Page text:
"I think therefor I am"—Rene Descartes’ much publicized maxim, which postulates a thinking mind separate from the body is shown to be erroneous (Damasio 1990). The idea of the inseparability expressed by the idea of the embodied mind paints a radically different picture of ‘man’. The radical picture does not end with the erasure of this long-standing duality but also extends into the idea of ‘man’ being an inseparable part of his social existence. The highly acclaimed western value of individualism and the primacy of the ego is receding with mountain of research from social psychology and neuroscience, which is pointing towards man as an individual whose ‘self’ develops as part of the whole as human brain is primarily in a default social mode (Lieberman year). A more suitable maxim for our age is—I participate therefore I am (Rifkin 2014). The social nature of man also throws the concept of survival of the fittest and the whole notion of concept under the bus. Rather research points to humans being biologically predisposed towards cooperation and collective agency (Tomasselo year?). The Rational Choice Theory, epitomizing man as a rational actor is crumbling as an accurate representation. Rather, research in behavioral psychology paints a rather irrational picture of man who is biased, swayed, and is easy manipulated (Kahneman and Tversky 2002). A sincere recognition of human irrationality, fallibility, predisposition with social tendencies and tribal biases has been largely absent in utopias of the past. This resulted in those visions being unable to afford such human subtleties, to think of the embodied experience and to house the social needs of man.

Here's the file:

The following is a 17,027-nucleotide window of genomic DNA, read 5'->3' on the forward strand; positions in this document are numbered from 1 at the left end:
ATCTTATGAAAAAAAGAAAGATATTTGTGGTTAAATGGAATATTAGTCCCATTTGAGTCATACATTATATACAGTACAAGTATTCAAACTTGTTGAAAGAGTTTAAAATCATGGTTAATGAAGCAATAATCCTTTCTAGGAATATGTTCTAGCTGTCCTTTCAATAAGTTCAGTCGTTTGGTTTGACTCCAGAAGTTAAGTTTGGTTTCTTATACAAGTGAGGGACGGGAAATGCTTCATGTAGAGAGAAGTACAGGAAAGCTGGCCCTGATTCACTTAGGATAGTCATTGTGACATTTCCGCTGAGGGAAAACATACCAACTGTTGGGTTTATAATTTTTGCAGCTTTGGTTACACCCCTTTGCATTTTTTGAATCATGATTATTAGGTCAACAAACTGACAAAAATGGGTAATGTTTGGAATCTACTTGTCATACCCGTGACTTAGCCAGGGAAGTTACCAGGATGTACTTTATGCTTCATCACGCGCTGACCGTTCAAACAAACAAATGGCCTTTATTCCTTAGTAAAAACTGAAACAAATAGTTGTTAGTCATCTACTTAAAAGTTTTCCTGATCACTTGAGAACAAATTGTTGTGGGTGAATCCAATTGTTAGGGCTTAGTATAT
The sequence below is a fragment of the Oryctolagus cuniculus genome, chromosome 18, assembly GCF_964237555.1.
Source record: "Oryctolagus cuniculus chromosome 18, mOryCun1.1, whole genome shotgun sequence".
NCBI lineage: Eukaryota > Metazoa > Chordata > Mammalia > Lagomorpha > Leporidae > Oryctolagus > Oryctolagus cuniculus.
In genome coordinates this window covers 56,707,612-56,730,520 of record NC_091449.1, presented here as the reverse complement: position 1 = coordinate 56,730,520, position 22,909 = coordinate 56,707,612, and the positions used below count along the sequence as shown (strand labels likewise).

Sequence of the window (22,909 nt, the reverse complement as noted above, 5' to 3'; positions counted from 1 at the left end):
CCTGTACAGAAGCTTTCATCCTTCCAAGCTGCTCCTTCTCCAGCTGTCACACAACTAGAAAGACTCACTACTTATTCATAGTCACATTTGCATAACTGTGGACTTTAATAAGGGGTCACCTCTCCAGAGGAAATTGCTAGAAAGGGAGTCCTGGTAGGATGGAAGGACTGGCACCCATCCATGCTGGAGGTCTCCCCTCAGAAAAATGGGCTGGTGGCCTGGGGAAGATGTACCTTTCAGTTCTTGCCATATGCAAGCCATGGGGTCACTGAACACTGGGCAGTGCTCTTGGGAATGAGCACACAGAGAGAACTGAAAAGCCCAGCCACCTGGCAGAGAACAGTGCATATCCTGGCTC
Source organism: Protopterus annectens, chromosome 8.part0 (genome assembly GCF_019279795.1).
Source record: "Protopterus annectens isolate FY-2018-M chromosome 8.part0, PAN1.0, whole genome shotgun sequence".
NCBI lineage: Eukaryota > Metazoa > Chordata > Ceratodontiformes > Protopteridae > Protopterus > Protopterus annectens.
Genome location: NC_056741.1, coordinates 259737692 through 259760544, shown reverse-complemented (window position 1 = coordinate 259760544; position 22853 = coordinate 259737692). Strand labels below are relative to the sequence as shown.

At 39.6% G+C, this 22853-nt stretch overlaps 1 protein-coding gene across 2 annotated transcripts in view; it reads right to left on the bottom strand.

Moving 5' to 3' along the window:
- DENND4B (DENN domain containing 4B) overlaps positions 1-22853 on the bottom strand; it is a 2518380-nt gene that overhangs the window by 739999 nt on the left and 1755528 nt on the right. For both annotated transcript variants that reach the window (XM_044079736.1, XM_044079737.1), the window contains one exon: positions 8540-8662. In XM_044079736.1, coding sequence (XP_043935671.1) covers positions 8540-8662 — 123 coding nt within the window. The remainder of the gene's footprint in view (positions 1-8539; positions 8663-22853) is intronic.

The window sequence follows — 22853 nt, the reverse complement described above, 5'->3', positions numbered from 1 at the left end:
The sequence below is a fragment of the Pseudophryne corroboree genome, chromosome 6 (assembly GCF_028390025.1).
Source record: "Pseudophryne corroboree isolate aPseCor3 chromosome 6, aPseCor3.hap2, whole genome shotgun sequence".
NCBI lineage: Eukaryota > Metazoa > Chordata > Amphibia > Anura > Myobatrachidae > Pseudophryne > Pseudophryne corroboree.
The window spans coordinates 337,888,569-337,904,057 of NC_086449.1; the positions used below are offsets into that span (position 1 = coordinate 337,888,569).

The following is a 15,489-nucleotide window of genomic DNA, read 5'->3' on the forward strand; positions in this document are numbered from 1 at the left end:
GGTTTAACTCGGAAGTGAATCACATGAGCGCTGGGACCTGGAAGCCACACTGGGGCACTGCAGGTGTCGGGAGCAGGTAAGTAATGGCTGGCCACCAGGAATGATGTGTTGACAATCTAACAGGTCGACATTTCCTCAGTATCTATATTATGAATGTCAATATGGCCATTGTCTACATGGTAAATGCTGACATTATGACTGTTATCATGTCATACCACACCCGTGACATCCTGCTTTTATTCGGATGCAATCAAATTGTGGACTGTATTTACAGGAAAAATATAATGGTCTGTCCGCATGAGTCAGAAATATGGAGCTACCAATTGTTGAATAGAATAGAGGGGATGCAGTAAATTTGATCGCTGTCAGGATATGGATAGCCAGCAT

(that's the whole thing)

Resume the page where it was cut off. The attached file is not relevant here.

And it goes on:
B. Reductionist view of city/urbanism